] in a paper examining the pass-through of crude oil price movements to 35 primary commodities by a reduced-form econometric framework (OLS regression), between the period of 1960–2005. The researcher showed that the index for food commodities has a significant pass-through and that crude oil prices should be a part of the aggregate production function [11
]. Most agricultural products consume high energy inputs. The production of fertilizer uses energy in most phases. Agricultural machinery uses either electric energy or diesel fuel. Irrigation, product processing, and transportation also use either electric energy or diesel fuel. The costs of these stages are directly or indirectly affected by crude oil prices. On the demand side of food price increases, there is competition with bio-fuels. Increasing crude oil prices and environmental concerns encourage governments to support the energy crop production of farmers. High crude oil prices increase the demand for bio-fuels and thus the demand for corn and soybeans. The higher demand for corn and soybeans increases the price of these commodities, but the price increase is not limited to these products. Since agricultural lands are considered a scarce resource, high energy crop prices increase the planted area of these crops and reduce those of others. As a consequence, the prices of other crops also rise.
The researchers investigated the joint impacts of oil price and food price uncertainties and their correlations with food prices by using a non-linear least squares regression and by calculating comparative statistics for the period of 1974–2007 [12
]. Theoretical predictions were confirmed by applying the model to Trinidad and Tobago. The results obtained from Trinidad and Tobago showed that an increase in oil price or oil price volatility caused food prices to increase [12
]. Another study revealed that changes in the crude oil price significantly affected the price of each grain during the period between 3rd week of 2005 and the 20th week of 2008. Researchers explained this relationship based on the competition between grain commodities and the increased demand for bio-fuels derived from grains [13
]. Researchers used a minimum Lagrange multiplier unit root test with two structural breaks to estimate structural break points and then performed an autoregressive distributed lag (ARDL) model to estimate the relationships.
Researchers investigated the co-movement of food prices and macroeconomic indexes by using component analysis. In terms of food prices, seven major products were taken into account: eggs, meat, milk, oilseeds, rice, sugar, and wheat. In terms of macroeconomic variables, crude oil prices, consumer price indexes, food production indexes, and GDP around the world were used. The time period was accepted as 1961–2005. The researchers explained that the oil price index had an influence on the food production index and as a result, crude oil prices had an indirect effect on food prices [14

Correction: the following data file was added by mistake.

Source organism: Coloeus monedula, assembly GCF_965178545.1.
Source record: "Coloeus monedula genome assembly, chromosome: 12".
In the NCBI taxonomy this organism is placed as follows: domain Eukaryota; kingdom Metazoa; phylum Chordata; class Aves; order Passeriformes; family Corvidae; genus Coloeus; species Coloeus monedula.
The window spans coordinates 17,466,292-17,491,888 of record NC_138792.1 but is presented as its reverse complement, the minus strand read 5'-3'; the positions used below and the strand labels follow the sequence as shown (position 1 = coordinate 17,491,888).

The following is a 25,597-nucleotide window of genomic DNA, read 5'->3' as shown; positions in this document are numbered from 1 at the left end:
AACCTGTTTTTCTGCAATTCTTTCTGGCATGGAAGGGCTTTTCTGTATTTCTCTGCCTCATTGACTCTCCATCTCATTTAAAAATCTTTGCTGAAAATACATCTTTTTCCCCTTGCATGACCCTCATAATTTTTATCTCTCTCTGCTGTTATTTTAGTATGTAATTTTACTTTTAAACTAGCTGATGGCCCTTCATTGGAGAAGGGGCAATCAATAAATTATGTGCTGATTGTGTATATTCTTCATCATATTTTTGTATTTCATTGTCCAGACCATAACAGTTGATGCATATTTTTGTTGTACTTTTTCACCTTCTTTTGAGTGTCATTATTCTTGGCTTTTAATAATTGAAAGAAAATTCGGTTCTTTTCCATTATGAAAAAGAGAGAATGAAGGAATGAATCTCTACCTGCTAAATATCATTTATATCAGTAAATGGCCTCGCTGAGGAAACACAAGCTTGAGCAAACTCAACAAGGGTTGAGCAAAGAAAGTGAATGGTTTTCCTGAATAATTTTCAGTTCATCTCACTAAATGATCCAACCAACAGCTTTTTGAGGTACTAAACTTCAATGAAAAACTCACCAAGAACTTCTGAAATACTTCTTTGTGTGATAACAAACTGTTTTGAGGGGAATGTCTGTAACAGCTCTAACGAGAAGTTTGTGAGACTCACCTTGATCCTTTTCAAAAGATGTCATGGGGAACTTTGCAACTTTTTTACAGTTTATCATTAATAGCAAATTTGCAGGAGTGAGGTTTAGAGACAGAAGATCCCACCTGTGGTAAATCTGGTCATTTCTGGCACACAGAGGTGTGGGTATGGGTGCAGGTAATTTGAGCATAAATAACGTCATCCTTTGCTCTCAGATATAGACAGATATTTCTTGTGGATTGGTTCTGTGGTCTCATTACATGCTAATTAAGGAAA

]. Pal and Mitra [15
] aimed to discover the fluctuating interdependence between crude oil and world food prices in different periods. Researchers used detrended cross-correlation analysis to explore the interdependent changes (if any) between the pre- and post-crisis period. Tests showed that there were three break dates; therefore, the researchers divided the study period into four samples. The results provided corroborative evidence for the increasing positive interdependence between the crude oil price and the world food price index [15
]. Pal and Mitra [16
] performed another study on the subject with a less common but promising wavelet-based analysis. Researchers investigated the association between crude oil prices and world food price indices between the period of 1990 and 2016. Time domain Johansen cointegration analysis was applied as an initial test of a cointegrated relationship, and then wavelet coherence analysis incorporating the frequency information of data was continued. The researchers found a significant relationship between crude oil and food prices between mid-2001 and the 3rd quarter of 2012 [16
Another study investigated the influence of oil price changes on food prices. The study was carried out on oil-exporting developing countries and the time period studied was 2001–2014. Analyses were conducted by using a non-linear panel autoregressive distributed lag (ARDL) model. The analysis showed that in the long term, there was a significant and positive relationship between oil price increases and food prices. However, the same relationship was not found with respect to oil price reductions. Moreover, the model used suggested an asymmetry in the behaviour of food prices in the short term [17
Unlike other studies in the field, an empirical study on the effects of oil prices on agricultural commodity prices in South Africa showed no long-term relationship between oil prices and agricultural commodity prices. Similar results were obtained by applying nonlinear causality tests. As a consequence, researchers concluded that agricultural commodity prices are neutral to global oil prices in South Africa [18